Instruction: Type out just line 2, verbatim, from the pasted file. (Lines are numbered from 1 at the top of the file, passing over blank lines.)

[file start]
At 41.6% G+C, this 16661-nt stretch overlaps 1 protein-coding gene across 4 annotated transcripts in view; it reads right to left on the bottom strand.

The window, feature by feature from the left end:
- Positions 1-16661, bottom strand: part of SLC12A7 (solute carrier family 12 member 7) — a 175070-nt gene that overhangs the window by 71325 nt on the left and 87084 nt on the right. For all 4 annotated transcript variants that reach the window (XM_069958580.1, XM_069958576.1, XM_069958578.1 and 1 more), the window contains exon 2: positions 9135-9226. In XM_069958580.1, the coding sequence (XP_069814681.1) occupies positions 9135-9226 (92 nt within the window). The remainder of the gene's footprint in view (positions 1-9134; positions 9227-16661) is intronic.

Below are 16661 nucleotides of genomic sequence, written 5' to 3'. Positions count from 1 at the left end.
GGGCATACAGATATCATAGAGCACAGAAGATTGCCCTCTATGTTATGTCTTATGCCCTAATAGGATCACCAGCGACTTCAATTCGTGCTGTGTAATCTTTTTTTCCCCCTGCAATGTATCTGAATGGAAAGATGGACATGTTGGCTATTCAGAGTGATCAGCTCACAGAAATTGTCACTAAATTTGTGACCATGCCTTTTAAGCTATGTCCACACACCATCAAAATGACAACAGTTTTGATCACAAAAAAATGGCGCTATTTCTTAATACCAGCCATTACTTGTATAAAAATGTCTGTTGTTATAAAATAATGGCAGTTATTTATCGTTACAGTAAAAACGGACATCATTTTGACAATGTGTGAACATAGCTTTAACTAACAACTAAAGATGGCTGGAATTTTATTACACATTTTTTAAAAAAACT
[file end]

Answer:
The window, feature by feature from the left end: